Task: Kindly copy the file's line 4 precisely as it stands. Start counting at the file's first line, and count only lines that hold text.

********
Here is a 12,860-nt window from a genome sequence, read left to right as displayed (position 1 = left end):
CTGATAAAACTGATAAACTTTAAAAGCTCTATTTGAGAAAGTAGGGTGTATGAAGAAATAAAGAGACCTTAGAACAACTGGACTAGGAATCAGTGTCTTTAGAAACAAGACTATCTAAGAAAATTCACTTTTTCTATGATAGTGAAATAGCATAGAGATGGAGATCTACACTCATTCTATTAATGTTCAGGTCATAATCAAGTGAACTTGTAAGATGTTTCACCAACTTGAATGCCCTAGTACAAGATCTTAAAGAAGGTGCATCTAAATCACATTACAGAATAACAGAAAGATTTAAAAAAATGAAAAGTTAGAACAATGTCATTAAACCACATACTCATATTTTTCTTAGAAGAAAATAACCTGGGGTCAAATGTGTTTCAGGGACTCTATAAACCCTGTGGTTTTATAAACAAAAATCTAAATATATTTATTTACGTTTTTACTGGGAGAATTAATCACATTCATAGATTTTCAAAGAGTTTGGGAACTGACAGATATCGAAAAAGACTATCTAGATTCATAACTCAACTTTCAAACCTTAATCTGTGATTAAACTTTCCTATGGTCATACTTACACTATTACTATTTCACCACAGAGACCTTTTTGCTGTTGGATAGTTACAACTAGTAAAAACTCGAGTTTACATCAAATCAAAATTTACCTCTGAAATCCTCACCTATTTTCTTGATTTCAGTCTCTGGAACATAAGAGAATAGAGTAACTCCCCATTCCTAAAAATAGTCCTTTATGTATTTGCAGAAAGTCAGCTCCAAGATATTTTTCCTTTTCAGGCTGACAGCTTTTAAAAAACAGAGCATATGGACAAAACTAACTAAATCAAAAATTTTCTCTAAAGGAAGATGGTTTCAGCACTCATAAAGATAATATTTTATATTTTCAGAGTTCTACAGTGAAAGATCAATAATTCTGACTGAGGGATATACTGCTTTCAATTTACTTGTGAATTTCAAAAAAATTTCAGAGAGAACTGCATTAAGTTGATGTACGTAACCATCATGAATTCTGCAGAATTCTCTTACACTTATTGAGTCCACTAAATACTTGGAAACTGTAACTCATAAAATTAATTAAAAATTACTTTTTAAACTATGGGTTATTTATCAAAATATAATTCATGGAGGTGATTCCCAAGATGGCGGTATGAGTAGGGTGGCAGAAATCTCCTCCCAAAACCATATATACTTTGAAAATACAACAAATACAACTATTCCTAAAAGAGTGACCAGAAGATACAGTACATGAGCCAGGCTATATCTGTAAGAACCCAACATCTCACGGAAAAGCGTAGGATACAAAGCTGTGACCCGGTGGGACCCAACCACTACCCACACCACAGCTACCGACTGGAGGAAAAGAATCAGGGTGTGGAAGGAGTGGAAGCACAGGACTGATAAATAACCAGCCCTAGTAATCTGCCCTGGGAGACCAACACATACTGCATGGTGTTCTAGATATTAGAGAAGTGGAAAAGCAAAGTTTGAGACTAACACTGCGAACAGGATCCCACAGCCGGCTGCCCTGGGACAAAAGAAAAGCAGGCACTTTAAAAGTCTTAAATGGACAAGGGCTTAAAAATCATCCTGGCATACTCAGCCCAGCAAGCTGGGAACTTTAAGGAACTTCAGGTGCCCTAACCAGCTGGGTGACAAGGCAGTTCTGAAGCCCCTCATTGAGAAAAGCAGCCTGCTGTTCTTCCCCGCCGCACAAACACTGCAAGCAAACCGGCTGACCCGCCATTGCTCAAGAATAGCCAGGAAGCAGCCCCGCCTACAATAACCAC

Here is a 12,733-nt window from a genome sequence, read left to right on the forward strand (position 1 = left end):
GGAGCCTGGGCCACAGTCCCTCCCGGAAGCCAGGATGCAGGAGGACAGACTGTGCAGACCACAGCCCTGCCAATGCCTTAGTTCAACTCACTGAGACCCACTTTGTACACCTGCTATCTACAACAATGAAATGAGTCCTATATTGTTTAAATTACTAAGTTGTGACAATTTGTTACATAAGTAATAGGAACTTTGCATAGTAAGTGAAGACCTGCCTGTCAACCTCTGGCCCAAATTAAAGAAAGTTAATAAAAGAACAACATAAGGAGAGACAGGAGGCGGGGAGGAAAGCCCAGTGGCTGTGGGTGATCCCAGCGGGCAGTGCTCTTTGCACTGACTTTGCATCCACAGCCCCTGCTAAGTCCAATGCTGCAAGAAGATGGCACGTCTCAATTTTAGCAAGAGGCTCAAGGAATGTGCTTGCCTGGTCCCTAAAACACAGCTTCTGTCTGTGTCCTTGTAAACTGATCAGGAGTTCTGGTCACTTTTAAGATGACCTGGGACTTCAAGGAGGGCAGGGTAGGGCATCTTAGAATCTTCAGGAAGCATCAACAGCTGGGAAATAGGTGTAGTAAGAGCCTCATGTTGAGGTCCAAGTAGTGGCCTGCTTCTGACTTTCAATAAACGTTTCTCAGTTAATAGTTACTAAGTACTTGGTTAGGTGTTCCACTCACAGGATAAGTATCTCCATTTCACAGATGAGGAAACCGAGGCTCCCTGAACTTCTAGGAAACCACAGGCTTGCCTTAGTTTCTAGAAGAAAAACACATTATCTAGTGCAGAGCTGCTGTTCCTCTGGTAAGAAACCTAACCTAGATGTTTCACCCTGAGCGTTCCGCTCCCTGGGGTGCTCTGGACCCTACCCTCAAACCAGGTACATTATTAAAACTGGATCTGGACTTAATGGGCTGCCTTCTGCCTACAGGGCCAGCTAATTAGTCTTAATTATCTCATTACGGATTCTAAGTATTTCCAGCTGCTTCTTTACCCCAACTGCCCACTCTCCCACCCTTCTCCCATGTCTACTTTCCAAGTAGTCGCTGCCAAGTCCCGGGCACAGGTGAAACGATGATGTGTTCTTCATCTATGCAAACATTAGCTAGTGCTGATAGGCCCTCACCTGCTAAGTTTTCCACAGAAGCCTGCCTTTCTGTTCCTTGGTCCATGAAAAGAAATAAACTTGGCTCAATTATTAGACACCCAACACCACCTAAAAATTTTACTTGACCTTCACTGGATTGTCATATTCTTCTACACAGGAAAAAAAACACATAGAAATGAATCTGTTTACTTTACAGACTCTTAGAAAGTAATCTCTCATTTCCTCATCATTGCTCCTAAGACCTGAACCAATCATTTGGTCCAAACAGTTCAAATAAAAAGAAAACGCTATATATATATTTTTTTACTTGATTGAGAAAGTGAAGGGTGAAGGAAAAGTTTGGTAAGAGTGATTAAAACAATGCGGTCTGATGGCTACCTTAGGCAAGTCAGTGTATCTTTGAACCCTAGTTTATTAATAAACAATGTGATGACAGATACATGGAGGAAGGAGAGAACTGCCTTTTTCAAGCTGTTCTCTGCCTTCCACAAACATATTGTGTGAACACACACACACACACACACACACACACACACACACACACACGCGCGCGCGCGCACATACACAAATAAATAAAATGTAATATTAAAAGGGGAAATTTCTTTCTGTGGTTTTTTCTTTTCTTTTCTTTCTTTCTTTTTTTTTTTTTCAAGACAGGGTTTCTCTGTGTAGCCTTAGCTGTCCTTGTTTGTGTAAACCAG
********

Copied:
GGAGCCTGGGCCACAGTCCCTCCCGGAAGCCAGGATGCAGGAGGACAGACTGTGCAGACCACAGCCCTGCCAATGCCTTAGTTCAACTCACTGAGACCCACTTTGTACACCTGCTATCTACAACAATGAAATGAGTCCTATATTGTTTAAATTACTAAGTTGTGACAATTTGTTACATAAGTAATAGGAACTTTGCATAGTAAGTGAAGACCTGCCTGTCAACCTCTGGCCCAAATTAAAGAAAGTTAATAAAAGAACAACATAAGGAGAGACAGGAGGCGGGGAGGAAAGCCCAGTGGCTGTGGGTGATCCCAGCGGGCAGTGCTCTTTGCACTGACTTTGCATCCACAGCCCCTGCTAAGTCCAATGCTGCAAGAAGATGGCACGTCTCAATTTTAGCAAGAGGCTCAAGGAATGTGCTTGCCTGGTCCCTAAAACACAGCTTCTGTCTGTGTCCTTGTAAACTGATCAGGAGTTCTGGTCACTTTTAAGATGACCTGGGACTTCAAGGAGGGCAGGGTAGGGCATCTTAGAATCTTCAGGAAGCATCAACAGCTGGGAAATAGGTGTAGTAAGAGCCTCATGTTGAGGTCCAAGTAGTGGCCTGCTTCTGACTTTCAATAAACGTTTCTCAGTTAATAGTTACTAAGTACTTGGTTAGGTGTTCCACTCACAGGATAAGTATCTCCATTTCACAGATGAGGAAACCGAGGCTCCCTGAACTTCTAGGAAACCACAGGCTTGCCTTAGTTTCTAGAAGAAAAACACATTATCTAGTGCAGAGCTGCTGTTCCTCTGGTAAGAAACCTAACCTAGATGTTTCACCCTGAGCGTTCCGCTCCCTGGGGTGCTCTGGACCCTACCCTCAAACCAGGTACATTATTAAAACTGGATCTGGACTTAATGGGCTGCCTTCTGCCTACAGGGCCAGCTAATTAGTCTTAATTATCTCATTACGGATTCTAAGTATTTCCAGCTGCTTCTTTACCCCAACTGCCCACTCTCCCACCCTTCTCCCATGTCTACTTTCCAAGTAGTCGCTGCCAAGTCCCGGGCACAGGTGAAACGATGATGTGTTCTTCATCTATGCAAACATTAGCTAGTGCTGATAGGCCCTCACCTGCTAAGTTTTCCACAGAAGCCTGCCTTTCTGTTCCTTGGTCCATGAAAAGAAATAAACTTGGCTCAATTATTAGACACCCAACACCACCTAAAAATTTTACTTGACCTTCACTGGATTGTCATATTCTTCTACACAGGAAAAAAAACACATAGAAATGAATCTGTTTACTTTACAGACTCTTAGAAAGTAATCTCTCATTTCCTCATCATTGCTCCTAAGACCTGAACCAATCATTTGGTCCAAACAGTTCAAATAAAAAGAAAACGCTATATATATATTTTTTTACTTGATTGAGAAAGTGAAGGGTGAAGGAAAAGTTTGGTAAGAGTGATTAAAACAATGCGGTCTGATGGCTACCTTAGGCAAGTCAGTGTATCTTTGAACCCTAGTTTATTAATAAACAATGTGATGACAGATACATGGAGGAAGGAGAGAACTGCCTTTTTCAAGCTGTTCTCTGCCTTCCACAAACATATTGTGTGAACACACACACACACACACACACACACACACACACACACACACGCGCGCGCGCGCACATACACAAATAAATAAAATGTAATATTAAAAGGGGAAATTTCTTTCTGTGGTTTTTTCTTTTCTTTTCTTTCTTTCTTTTTTTTTTTTTCAAGACAGGGTTTCTCTGTGTAGCCTTAGCTGTCCTTGTTTGTGTAAACCAG